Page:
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Baby Graphic

November 9, 2011

Compared to her big siblings, the 4"x 5" and Quarter-Plate press cameras, the miniature Graphic/Graflex (a.k.a. Baby) is a mere handful of camera — hardly as heavy as a DSLR.

There are a lot of reasons for artisan photographers to use a Baby. They are still readily available as good, used cameras at fair prices. Not too long ago, there were a lot of these cameras in use. They were very well made and most are still in really nice condition. In addition, many of them come with excellent lenses that make negatives that seem made for high resolution scanning.

Of course, as with most film cameras today, the conundrum is knowing what to do with beautiful, yet becoming-obsolete tools. The film (2¼"x 3¼") is hard to come by. One source I know is Ilford (Long May They Reign!) through their annual special order. Another source is d.i.y.

Oil Barrel Room, Yaquina Lighthouse, Newport, Oregon; exposed with only the natural light of a bright, foggy morning through a north window.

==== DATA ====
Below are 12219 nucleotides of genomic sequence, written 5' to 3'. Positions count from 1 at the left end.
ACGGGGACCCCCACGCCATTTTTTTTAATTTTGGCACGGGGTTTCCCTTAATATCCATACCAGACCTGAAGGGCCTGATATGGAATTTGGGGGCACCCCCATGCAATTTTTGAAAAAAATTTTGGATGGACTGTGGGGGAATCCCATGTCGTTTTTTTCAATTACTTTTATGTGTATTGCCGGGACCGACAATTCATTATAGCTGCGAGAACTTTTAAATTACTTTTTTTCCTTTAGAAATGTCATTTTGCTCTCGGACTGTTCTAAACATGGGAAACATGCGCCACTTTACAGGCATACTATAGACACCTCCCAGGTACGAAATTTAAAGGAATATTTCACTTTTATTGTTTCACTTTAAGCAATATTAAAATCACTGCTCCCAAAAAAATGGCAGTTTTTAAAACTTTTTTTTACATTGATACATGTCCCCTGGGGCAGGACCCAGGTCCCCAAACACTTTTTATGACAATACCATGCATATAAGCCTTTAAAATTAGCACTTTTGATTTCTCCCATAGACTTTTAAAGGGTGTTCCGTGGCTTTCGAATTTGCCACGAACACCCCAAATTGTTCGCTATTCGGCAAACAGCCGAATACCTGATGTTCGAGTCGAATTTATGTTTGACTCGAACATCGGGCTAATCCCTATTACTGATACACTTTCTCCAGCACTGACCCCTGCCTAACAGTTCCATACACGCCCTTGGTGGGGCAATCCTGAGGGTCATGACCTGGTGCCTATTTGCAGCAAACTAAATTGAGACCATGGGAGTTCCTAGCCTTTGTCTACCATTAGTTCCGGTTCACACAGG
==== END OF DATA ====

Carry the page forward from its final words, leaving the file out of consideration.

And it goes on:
Colorblind, ammoniacal KBr(I) emulsion, coated on 3M subbed polyester film. Carl Zeiss Tessar 100mm lens.

Scanned at 4000 ppi with Nikon ED9000; absolutely minimal post-processing.

Having a collection of film holders, perhaps loaded with different films, gives the artisan photographer the same benefits that film photographers of past generations used to great advantage. Artisan emulsions are old emulsions — they can be pushed and pulled to shape their characteristic curves. This is the "expose for the shadows, develop for the highlights" Zone System techniques of N(ormal), N-minus, and N-plus. Modern emulsions to a large extent have been 'improved' beyond that capability. Old emulsions are anything but foolproof, but the silver lining is creative control.

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